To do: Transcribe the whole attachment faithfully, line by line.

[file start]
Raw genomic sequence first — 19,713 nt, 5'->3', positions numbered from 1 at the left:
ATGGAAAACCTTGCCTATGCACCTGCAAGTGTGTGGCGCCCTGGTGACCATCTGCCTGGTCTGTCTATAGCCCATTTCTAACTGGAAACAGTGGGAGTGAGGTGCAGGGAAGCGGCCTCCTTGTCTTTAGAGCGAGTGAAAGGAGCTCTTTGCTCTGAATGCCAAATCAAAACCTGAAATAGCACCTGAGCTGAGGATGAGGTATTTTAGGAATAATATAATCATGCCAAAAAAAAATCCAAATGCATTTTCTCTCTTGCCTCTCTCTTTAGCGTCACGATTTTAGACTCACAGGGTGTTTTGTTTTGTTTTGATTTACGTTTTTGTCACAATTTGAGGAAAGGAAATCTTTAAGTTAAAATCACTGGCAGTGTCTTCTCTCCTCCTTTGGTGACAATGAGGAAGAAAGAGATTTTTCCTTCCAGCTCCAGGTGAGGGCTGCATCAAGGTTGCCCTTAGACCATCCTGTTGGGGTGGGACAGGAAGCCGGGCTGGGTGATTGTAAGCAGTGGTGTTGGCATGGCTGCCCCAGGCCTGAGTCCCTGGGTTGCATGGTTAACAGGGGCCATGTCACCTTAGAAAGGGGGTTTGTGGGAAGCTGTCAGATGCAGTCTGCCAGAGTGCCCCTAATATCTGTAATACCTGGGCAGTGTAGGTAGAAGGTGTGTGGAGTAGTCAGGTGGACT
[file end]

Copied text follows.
Raw genomic sequence first — 19,713 nt, 5'->3', positions numbered from 1 at the left:
ATGGAAAACCTTGCCTATGCACCTGCAAGTGTGTGGCGCCCTGGTGACCATCTGCCTGGTCTGTCTATAGCCCATTTCTAACTGGAAACAGTGGGAGTGAGGTGCAGGGAAGCGGCCTCCTTGTCTTTAGAGCGAGTGAAAGGAGCTCTTTGCTCTGAATGCCAAATCAAAACCTGAAATAGCACCTGAGCTGAGGATGAGGTATTTTAGGAATAATATAATCATGCCAAAAAAAAATCCAAATGCATTTTCTCTCTTGCCTCTCTCTTTAGCGTCACGATTTTAGACTCACAGGGTGTTTTGTTTTGTTTTGATTTACGTTTTTGTCACAATTTGAGGAAAGGAAATCTTTAAGTTAAAATCACTGGCAGTGTCTTCTCTCCTCCTTTGGTGACAATGAGGAAGAAAGAGATTTTTCCTTCCAGCTCCAGGTGAGGGCTGCATCAAGGTTGCCCTTAGACCATCCTGTTGGGGTGGGACAGGAAGCCGGGCTGGGTGATTGTAAGCAGTGGTGTTGGCATGGCTGCCCCAGGCCTGAGTCCCTGGGTTGCATGGTTAACAGGGGCCATGTCACCTTAGAAAGGGGGTTTGTGGGAAGCTGTCAGATGCAGTCTGCCAGAGTGCCCCTAATATCTGTAATACCTGGGCAGTGTAGGTAGAAGGTGTGTGGAGTAGTCAGGTGGACT